• Development of Institution. We are a public University. We have to anticipate the public need and put in place means to anticipate those needs. The external environment influences us and limits us in some areas.
    • Fifty Years. This region is under-served by its educational resources. There is not as much here as there is in other large metropolitan areas. The number of degrees awarded per-capita is low; availability of degrees is low. The region is changing, and the needs are expanding. We are the only University that can respond to this need. UNCC will be a large institution, about 25,000 students. However, it will still be small enough to retain the feel of a campus.
    • Off-Campus Sites. We will be developing off-campus sites to accommodate people with such need. This may include Uptown Charlotte, Union County, South Charlotte and Iredell County.
    • We will become a comprehensive Doctoral granting institution with a broader array of bachelor's level programs.
    • We will be developing graduate programs in Industrial Management or Industrial Engineering, and bachelor of science programs in health areas. We will be growing in size as we meet needs of the community, depending on what happens in Raleigh and what people feel the need is.
    • Academic Planning. The academic planning process should be able to influence resource and program allocation, and it is necessary to get that planning process underway now. My preference is the development of a model for reallocation based on the academic planning process. In this planning process we cannot get hung up on accurate boundary conditions, but include external factors what are variable and modifiable. The academic planning process is already getting kicked off. It started with a revision of the mission statement for the college. We now have a plan for developing technological support for the campus. Resources have come from one-time money resources. Also, students have contributed. The general assembly provided some additional funds which have provided about $2 million to implement plans.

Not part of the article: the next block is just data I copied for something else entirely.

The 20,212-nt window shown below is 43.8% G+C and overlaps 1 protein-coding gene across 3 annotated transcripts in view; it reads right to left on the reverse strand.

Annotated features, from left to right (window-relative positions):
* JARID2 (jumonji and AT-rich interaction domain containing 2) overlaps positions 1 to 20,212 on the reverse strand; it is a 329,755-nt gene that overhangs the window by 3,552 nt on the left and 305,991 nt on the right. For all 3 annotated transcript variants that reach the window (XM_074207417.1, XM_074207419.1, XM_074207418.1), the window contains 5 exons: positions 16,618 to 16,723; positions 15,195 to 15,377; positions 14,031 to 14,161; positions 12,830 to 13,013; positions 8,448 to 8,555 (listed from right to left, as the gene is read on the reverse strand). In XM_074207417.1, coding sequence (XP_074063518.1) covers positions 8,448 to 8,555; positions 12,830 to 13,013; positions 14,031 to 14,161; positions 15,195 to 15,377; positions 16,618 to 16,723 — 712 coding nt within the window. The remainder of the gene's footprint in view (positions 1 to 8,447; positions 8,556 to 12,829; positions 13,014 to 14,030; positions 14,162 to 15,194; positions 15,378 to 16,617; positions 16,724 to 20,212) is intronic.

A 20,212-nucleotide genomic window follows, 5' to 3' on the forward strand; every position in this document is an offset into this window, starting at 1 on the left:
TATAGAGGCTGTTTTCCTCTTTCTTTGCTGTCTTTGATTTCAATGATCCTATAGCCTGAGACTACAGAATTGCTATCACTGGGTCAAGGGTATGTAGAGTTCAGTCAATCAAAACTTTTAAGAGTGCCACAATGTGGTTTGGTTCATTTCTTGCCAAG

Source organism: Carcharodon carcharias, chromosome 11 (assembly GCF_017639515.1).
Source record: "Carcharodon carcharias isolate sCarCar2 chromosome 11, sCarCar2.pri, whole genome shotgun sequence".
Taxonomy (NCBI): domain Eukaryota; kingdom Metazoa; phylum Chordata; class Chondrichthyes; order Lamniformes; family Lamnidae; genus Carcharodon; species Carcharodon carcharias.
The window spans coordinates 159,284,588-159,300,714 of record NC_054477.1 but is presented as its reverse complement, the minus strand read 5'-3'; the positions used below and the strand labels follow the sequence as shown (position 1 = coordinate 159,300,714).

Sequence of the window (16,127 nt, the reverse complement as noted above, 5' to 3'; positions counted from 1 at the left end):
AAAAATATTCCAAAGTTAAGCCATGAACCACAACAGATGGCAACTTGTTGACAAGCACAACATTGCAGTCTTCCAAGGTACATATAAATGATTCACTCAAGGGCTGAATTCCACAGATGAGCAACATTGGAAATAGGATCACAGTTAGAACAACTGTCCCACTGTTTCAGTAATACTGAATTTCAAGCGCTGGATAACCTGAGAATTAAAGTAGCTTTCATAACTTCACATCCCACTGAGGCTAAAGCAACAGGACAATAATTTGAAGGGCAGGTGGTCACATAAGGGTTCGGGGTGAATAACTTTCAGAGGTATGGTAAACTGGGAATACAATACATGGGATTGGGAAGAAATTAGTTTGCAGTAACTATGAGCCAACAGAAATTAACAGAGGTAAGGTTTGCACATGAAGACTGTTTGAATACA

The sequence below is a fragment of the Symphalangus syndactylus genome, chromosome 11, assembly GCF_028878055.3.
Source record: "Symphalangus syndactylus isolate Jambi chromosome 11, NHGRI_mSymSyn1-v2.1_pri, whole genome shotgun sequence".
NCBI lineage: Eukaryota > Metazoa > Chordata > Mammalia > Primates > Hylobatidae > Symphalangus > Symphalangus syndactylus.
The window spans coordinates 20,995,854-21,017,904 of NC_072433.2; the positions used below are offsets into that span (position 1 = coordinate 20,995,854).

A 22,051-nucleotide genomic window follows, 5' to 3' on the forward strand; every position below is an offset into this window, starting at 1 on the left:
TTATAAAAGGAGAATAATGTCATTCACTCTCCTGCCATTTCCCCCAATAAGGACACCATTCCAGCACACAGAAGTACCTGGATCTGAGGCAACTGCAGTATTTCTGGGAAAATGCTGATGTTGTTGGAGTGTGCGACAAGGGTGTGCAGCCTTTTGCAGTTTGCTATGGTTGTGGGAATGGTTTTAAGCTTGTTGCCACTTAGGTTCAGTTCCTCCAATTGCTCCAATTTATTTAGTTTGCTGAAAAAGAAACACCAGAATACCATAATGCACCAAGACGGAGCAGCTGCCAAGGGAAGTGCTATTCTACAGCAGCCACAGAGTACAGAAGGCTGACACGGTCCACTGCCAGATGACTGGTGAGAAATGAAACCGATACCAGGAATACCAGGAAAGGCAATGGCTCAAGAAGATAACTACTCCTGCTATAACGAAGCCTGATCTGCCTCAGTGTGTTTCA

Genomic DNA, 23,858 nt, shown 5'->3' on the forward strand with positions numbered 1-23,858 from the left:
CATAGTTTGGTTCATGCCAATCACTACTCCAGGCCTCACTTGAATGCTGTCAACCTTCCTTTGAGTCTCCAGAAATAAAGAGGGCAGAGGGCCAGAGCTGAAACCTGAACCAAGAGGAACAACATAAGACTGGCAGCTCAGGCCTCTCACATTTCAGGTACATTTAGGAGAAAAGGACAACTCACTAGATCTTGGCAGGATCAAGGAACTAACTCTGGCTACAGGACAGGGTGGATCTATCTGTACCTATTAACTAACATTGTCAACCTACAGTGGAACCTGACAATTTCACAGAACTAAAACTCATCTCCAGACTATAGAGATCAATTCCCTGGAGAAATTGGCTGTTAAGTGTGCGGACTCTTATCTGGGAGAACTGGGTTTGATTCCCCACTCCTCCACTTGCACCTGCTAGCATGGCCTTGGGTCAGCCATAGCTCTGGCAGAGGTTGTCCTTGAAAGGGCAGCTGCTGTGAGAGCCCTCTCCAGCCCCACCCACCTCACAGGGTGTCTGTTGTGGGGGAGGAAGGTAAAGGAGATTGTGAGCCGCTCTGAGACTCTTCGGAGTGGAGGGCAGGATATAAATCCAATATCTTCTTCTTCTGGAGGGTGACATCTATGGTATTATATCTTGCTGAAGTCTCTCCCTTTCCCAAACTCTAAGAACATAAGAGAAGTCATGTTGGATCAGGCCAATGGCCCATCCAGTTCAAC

• Master Plan for the Campus. We have on hand about 1000 acres as a resource. We must be careful in the use of limited resources. Some errors have been made in he past. We need to be involved in the planning of the use of this resource. Over the next twelve months a plan is going to be considered: a new lake, new entrances, separate research and teaching space, placement of dormitories. That plan will influence campus life for a long time. To do these things we must get more funding out of North Carolina. Though our arguments are rational, they must come out of the Board of Governors and the legislature. Our lobbying activity is pressing in these areas.
    • This Fall. We have broken ground on the new Athletic Fieldhouse. There has been over $750,000 in private money. It will provide support for students with restaurants and concessions. Last week work began on the Student Activity Center, funded by student fees and private giving. The cost is about $23 million, and a large private donation of over $1.5 million has been made. Architectural work is done and we are ready to submit requests for bids on the new classroom building and the third floor of the Friday building. These were paid for by the passing of the State educational bond issue. A new parking deck will be paid for out of the parking fees.
    • Success. Our endeavors have been successful. We have a proven track record and we deserve it. Our faculty has always delivered on their promises. The College of Engineering has the best track record and leads the University in this area. The focus is on undergraduate teaching. The plan for campus technological support has been ahead of the other colleges. This helped raise support for funding in other areas. We will not get all we deserve, but the trend will show progress. "I am proud of this college, and even of the Dean at times". (Subtle laughter followed).


      At 1:56PM was made to adjourn.